Rich Miner was no Billie Joe Armstrong. But I can't say I'm too sad to have missed Green Day's concert at Great Woods (Comcast Center) to attend Mobile Monday at Google
1. Android is breathing down Apple's neck.
Google site director Steven Vinter said that 60-plus smartphones run the Android operating system. What's more, he said 20 or so new kinds of tablet computers will come out in the next six months, and "a number" of them will run Android. Some more adoption stats: More than a million Android phones are sold every week, involving 59 wireless carriers worldwide, and 49 countries are selling the handsets. And there are 70,000-plus Android apps, and growing. "A huge development community is emerging," Vinter said.
2. Half of all Web traffic will come from mobile devices by 2013.
That stat was quoted by Adam Compain of Google AdWords (based on comScore data). Web searching on mobile devices, he said, is much more personal, local, and connected than on PCs. So look for even more opportunities in smart couponing and location-based services. Also, the phone "is becoming less of a phone," and is being used more for consumption of things like videos on YouTube, he said. Compain added that Google is "looking to understand the behavior of people on mobile," and how to translate that knowledge for marketers and consumers. (Companies like Seattle's Ground Truth would be interested to hear about that.)
3. Android's timing was perfect.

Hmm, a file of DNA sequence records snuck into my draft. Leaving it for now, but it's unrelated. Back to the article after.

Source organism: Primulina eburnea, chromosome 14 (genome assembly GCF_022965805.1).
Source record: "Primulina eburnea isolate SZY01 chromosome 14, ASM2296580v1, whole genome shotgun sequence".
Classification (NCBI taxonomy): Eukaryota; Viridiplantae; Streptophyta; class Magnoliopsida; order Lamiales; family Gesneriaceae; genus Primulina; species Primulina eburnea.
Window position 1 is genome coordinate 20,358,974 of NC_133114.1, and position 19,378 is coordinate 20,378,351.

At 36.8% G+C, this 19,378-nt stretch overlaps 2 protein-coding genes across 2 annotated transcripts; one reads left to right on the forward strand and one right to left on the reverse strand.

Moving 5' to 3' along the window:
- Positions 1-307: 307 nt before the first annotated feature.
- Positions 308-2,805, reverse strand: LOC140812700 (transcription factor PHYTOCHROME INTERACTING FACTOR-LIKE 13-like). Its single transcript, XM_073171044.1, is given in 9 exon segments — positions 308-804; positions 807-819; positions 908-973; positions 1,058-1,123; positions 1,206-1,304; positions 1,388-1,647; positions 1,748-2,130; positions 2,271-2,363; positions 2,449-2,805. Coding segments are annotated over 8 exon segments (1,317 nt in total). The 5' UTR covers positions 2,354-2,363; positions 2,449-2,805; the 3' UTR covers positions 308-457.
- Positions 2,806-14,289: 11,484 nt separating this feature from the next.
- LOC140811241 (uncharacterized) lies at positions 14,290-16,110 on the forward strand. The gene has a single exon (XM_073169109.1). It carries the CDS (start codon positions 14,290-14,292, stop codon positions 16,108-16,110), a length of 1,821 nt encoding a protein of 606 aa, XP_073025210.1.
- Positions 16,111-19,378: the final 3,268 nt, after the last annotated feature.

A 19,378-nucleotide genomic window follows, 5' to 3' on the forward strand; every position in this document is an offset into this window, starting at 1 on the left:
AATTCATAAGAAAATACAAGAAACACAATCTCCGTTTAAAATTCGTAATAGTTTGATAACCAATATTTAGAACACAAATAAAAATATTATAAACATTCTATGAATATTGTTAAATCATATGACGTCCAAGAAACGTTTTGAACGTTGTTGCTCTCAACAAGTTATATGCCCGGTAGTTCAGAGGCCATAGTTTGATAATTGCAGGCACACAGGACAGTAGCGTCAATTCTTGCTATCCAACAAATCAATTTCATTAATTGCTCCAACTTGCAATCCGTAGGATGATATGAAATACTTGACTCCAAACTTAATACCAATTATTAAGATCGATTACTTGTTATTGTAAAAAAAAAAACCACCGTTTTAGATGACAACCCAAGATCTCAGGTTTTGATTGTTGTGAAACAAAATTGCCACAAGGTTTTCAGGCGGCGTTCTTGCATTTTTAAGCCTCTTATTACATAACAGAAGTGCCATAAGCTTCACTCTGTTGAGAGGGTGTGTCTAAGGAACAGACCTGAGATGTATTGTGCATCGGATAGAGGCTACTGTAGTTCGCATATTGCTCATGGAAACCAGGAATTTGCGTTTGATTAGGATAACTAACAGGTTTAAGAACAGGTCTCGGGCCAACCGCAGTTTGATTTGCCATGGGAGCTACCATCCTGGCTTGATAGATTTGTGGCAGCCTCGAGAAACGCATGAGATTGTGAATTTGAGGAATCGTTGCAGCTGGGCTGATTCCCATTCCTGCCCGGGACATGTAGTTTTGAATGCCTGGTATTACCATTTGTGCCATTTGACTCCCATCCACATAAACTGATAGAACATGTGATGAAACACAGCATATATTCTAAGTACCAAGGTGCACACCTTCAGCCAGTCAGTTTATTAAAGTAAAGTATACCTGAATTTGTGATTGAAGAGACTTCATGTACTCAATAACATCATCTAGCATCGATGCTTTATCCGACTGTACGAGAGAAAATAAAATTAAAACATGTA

"As a VC, this is a story of a start-up," said Rich Miner, a partner at Google Ventures. He shared a few pearls of wisdom about the history of Android, which he co-founded with Andy Rubin, Nick Sears, and Chris White. Android was acquired by Google in mid-2005, right before it was about to raise a financing round.
Miner had helped launch the first Windows Mobile phone, almost eight years ago, when he was at Orange, the European mobile operator. "I thought Microsoft
"The time was right" for a Linux-based, open-source mobile operating system, he said. "The world back then [around 2005-2007] was very broken. Carriers were frustrated at handsets. For developers, it was almost impossible to get apps on phones." But Google saw the huge opportunity for building an open platform, he said.
And other factors have fallen into place, too. "Android couldn't happen at a different point in time," Miner said. There has been a convergence of features like touch input, high-fidelity screens, longer battery life, and greater processing power -- things you need a powerful operating system for. "We couldn't have done that at any other point in time. All these things lining up ... was tremendously important," he said.
Lastly, I caught the first demo of the night. Rue La La, a Boston-based private-sale (invitation-only) discount apparel site, said it has partnered up with Brookline, MA-based Raizlabs to create an app for Android smartphones that will roll out in two weeks. This follows Rue La La's app on Apple's iPhone and iPad earlier this year, which untethered the company's membership base and has encouraged more sharing and social features for consumers -- basically they can shop for premium clothing with their friends, wherever they are. Next up: a BlackBerry app.
And one more note: perhaps Google's hosting of Mobile Monday will make people in the local tech start-up and developer community complain a little less about the company's lack of visibility at events. I used to hear the same thing about Google in Seattle (it has sizeable offices there), but not so much anymore.
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Gregory T. Huang is Xconomy's National IT Editor and the Editor of Xconomy Boston. You can email him at firstname.lastname@example.org, call him at 617-252-7323, or follow him at twitter.com/gthuang.
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